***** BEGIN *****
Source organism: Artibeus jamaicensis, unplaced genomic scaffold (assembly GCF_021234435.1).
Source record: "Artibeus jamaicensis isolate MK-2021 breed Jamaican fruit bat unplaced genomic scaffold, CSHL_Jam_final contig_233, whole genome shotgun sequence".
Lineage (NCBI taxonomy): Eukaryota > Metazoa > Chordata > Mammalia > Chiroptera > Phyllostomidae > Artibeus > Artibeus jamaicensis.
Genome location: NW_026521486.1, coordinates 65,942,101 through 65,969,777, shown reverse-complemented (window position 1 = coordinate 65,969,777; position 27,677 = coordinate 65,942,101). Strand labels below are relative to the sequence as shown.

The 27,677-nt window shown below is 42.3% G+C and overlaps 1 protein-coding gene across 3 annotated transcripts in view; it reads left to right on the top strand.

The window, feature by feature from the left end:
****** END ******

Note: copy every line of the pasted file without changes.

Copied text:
Source organism: Artibeus jamaicensis, unplaced genomic scaffold (assembly GCF_021234435.1).
Source record: "Artibeus jamaicensis isolate MK-2021 breed Jamaican fruit bat unplaced genomic scaffold, CSHL_Jam_final contig_233, whole genome shotgun sequence".
Lineage (NCBI taxonomy): Eukaryota > Metazoa > Chordata > Mammalia > Chiroptera > Phyllostomidae > Artibeus > Artibeus jamaicensis.
Genome location: NW_026521486.1, coordinates 65,942,101 through 65,969,777, shown reverse-complemented (window position 1 = coordinate 65,969,777; position 27,677 = coordinate 65,942,101). Strand labels below are relative to the sequence as shown.

The 27,677-nt window shown below is 42.3% G+C and overlaps 1 protein-coding gene across 3 annotated transcripts in view; it reads left to right on the top strand.

The window, feature by feature from the left end: